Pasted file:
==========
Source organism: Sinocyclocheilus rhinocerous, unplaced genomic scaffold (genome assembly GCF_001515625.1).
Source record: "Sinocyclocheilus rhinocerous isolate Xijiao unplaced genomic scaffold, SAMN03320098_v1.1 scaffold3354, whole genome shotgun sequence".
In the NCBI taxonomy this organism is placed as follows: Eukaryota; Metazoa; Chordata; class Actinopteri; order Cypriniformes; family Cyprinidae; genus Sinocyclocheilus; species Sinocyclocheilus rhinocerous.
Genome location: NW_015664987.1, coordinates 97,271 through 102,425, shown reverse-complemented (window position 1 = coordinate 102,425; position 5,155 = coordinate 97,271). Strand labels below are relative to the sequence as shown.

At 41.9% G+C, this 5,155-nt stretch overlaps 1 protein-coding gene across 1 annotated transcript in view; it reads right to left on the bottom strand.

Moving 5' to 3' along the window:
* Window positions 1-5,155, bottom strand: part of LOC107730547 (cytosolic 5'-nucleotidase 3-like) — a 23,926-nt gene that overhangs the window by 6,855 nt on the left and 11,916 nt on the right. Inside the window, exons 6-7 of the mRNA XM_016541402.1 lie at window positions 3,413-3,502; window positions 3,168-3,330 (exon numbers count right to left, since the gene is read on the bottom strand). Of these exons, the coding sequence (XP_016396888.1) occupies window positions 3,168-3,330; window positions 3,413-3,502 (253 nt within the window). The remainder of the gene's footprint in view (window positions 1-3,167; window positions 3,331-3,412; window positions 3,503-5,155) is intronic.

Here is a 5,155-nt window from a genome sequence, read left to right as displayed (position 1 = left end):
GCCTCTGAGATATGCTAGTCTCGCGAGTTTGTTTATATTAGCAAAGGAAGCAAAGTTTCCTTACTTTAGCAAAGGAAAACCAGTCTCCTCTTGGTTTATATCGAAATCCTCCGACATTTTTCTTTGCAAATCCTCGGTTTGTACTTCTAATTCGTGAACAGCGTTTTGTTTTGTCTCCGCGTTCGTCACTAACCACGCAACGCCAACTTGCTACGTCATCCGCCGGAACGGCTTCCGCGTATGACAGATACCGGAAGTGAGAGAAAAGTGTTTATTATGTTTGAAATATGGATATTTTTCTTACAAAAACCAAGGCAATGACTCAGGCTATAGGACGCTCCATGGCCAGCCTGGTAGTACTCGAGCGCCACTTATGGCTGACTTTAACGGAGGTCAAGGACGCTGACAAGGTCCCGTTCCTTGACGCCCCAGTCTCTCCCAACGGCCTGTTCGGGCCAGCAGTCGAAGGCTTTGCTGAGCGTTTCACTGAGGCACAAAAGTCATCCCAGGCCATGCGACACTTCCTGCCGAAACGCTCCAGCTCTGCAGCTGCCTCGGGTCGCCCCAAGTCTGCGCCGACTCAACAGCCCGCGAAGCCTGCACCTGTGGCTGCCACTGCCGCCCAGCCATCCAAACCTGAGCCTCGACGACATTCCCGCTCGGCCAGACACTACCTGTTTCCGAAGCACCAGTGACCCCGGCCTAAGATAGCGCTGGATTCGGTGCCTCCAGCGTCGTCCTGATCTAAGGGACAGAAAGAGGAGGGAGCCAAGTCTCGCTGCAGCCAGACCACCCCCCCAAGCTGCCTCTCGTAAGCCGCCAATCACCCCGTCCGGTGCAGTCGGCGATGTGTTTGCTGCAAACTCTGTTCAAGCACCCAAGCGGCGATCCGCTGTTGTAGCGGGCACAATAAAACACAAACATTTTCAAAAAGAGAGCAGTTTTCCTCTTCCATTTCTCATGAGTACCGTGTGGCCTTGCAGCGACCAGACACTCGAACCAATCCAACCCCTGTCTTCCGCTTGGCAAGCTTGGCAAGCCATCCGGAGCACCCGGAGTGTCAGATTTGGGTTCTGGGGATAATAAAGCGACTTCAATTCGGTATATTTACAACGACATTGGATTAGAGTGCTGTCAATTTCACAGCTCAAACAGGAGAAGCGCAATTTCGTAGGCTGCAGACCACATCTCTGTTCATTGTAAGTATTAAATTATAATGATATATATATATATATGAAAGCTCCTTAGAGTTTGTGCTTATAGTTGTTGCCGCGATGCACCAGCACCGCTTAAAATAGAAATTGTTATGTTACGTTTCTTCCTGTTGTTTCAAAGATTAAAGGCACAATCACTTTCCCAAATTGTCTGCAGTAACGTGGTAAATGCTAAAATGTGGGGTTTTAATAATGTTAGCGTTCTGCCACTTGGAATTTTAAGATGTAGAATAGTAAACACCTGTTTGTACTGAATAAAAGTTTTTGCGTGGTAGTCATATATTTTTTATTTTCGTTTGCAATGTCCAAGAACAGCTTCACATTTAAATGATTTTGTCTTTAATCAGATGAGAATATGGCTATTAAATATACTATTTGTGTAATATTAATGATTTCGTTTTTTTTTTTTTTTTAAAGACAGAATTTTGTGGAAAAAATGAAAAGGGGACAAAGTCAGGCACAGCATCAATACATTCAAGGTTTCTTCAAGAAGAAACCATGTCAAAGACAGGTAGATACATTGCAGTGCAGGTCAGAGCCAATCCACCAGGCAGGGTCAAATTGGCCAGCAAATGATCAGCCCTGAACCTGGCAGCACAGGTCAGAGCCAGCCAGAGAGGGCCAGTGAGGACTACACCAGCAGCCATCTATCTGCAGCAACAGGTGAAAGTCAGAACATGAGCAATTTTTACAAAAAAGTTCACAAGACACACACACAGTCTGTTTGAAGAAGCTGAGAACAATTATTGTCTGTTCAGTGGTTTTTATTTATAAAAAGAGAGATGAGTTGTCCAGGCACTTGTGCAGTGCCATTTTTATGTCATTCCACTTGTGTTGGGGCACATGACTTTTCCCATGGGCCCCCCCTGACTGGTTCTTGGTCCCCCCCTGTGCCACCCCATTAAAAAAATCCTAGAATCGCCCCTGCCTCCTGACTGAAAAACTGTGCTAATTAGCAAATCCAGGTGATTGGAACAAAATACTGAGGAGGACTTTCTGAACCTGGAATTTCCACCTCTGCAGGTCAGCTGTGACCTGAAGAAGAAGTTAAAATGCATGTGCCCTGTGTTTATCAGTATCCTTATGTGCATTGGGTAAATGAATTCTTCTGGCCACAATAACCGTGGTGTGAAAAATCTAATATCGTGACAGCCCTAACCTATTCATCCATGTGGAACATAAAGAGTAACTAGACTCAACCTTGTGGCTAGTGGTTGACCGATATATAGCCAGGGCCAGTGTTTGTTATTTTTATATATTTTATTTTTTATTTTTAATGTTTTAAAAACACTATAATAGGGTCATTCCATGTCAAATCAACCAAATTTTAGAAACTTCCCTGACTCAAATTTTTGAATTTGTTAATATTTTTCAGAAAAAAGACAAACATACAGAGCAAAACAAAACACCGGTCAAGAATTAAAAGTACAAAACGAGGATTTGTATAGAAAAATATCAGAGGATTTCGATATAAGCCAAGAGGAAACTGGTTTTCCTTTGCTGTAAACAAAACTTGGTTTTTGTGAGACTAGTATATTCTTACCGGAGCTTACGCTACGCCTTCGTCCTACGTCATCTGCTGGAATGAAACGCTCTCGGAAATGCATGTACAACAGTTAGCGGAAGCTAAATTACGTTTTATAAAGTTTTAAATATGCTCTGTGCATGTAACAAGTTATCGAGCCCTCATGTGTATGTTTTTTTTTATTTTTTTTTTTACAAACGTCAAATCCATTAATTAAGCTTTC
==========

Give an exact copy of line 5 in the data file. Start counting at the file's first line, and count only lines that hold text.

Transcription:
At 41.9% G+C, this 5,155-nt stretch overlaps 1 protein-coding gene across 1 annotated transcript in view; it reads right to left on the bottom strand.